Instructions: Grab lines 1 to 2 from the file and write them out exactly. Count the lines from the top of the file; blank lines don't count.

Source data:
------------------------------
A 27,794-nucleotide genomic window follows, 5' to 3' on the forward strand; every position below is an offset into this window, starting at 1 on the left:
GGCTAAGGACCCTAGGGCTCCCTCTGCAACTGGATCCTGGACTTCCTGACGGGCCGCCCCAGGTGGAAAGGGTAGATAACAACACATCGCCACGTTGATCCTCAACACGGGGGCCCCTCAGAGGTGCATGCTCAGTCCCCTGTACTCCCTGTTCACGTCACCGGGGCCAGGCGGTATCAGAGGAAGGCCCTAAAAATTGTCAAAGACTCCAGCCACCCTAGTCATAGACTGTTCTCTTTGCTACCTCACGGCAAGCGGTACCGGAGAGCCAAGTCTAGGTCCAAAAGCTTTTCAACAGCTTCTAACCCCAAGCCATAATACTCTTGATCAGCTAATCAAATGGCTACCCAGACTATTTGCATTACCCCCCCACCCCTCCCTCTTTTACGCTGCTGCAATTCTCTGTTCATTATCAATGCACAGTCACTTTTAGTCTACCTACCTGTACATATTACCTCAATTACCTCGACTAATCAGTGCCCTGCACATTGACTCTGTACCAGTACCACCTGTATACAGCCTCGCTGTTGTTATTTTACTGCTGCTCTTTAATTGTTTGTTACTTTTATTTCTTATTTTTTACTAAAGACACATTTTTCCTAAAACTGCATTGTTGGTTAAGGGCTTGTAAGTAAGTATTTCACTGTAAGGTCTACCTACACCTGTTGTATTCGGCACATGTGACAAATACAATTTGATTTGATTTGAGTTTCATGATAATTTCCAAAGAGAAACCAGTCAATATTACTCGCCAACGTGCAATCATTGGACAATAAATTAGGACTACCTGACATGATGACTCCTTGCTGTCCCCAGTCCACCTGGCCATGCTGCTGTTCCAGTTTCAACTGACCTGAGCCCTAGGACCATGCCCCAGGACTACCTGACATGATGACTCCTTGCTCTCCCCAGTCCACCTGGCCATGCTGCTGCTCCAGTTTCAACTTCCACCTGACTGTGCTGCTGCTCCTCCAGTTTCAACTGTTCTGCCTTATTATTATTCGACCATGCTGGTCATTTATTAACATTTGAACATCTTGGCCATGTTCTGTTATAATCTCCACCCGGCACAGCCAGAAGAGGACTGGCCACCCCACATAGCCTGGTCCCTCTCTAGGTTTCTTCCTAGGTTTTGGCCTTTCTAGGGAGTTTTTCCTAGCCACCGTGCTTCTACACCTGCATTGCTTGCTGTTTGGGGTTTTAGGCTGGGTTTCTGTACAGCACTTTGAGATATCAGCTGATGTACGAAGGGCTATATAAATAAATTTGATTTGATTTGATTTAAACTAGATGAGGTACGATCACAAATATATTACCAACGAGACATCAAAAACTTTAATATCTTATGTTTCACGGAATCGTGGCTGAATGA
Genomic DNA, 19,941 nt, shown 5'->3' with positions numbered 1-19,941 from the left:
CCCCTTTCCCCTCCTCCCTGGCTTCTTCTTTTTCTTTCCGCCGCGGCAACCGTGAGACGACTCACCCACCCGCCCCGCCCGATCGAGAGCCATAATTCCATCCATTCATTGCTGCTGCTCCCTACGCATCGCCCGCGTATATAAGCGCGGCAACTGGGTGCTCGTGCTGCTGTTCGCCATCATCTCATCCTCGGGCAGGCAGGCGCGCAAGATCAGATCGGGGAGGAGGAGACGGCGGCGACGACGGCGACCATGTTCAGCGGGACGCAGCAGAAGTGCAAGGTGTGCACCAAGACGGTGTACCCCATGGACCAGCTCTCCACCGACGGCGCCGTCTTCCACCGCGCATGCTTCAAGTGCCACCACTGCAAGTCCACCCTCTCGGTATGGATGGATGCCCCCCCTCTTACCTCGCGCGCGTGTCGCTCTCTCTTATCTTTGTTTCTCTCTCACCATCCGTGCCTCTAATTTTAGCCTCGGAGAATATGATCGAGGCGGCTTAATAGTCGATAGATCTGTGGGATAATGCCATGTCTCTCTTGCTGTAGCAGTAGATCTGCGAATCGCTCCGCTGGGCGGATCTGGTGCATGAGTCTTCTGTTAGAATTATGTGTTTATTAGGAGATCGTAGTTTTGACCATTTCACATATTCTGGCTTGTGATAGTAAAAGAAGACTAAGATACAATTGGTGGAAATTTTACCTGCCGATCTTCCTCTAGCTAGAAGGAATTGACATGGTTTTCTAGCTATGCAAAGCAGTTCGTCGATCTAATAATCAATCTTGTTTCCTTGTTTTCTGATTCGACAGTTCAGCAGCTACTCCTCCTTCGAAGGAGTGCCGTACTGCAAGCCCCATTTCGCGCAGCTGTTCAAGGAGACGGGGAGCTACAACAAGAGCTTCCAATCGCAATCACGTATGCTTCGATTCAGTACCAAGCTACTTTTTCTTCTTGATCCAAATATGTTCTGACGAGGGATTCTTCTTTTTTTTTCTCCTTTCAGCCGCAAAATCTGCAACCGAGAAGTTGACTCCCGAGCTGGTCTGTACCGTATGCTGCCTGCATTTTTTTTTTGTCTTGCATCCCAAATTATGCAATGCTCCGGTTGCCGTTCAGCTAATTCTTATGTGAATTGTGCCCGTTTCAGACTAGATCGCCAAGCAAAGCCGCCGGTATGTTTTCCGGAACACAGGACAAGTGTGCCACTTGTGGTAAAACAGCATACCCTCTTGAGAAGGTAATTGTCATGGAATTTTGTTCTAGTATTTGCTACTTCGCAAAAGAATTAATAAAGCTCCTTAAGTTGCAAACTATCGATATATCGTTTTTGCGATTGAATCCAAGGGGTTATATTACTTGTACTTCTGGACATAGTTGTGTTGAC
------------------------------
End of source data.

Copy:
A 27,794-nucleotide genomic window follows, 5' to 3' on the forward strand; every position below is an offset into this window, starting at 1 on the left:
GGCTAAGGACCCTAGGGCTCCCTCTGCAACTGGATCCTGGACTTCCTGACGGGCCGCCCCAGGTGGAAAGGGTAGATAACAACACATCGCCACGTTGATCCTCAACACGGGGGCCCCTCAGAGGTGCATGCTCAGTCCCCTGTACTCCCTGTTCACGTCACCGGGGCCAGGCGGTATCAGAGGAAGGCCCTAAAAATTGTCAAAGACTCCAGCCACCCTAGTCATAGACTGTTCTCTTTGCTACCTCACGGCAAGCGGTACCGGAGAGCCAAGTCTAGGTCCAAAAGCTTTTCAACAGCTTCTAACCCCAAGCCATAATACTCTTGATCAGCTAATCAAATGGCTACCCAGACTATTTGCATTACCCCCCCACCCCTCCCTCTTTTACGCTGCTGCAATTCTCTGTTCATTATCAATGCACAGTCACTTTTAGTCTACCTACCTGTACATATTACCTCAATTACCTCGACTAATCAGTGCCCTGCACATTGACTCTGTACCAGTACCACCTGTATACAGCCTCGCTGTTGTTATTTTACTGCTGCTCTTTAATTGTTTGTTACTTTTATTTCTTATTTTTTACTAAAGACACATTTTTCCTAAAACTGCATTGTTGGTTAAGGGCTTGTAAGTAAGTATTTCACTGTAAGGTCTACCTACACCTGTTGTATTCGGCACATGTGACAAATACAATTTGATTTGATTTGAGTTTCATGATAATTTCCAAAGAGAAACCAGTCAATATTACTCGCCAACGTGCAATCATTGGACAATAAATTAGGACTACCTGACATGATGACTCCTTGCTGTCCCCAGTCCACCTGGCCATGCTGCTGTTCCAGTTTCAACTGACCTGAGCCCTAGGACCATGCCCCAGGACTACCTGACATGATGACTCCTTGCTCTCCCCAGTCCACCTGGCCATGCTGCTGCTCCAGTTTCAACTTCCACCTGACTGTGCTGCTGCTCCTCCAGTTTCAACTGTTCTGCCTTATTATTATTCGACCATGCTGGTCATTTATTAACATTTGAACATCTTGGCCATGTTCTGTTATAATCTCCACCCGGCACAGCCAGAAGAGGACTGGCCACCCCACATAGCCTGGTCCCTCTCTAGGTTTCTTCCTAGGTTTTGGCCTTTCTAGGGAGTTTTTCCTAGCCACCGTGCTTCTACACCTGCATTGCTTGCTGTTTGGGGTTTTAGGCTGGGTTTCTGTACAGCACTTTGAGATATCAGCTGATGTACGAAGGGCTATATAAATAAATTTGATTTGATTTGATTTAAACTAGATGAGGTACGATCACAAATATATTACCAACGAGACATCAAAAACTTTAATATCTTATGTTTCACGGAATCGTGGCTGAATGA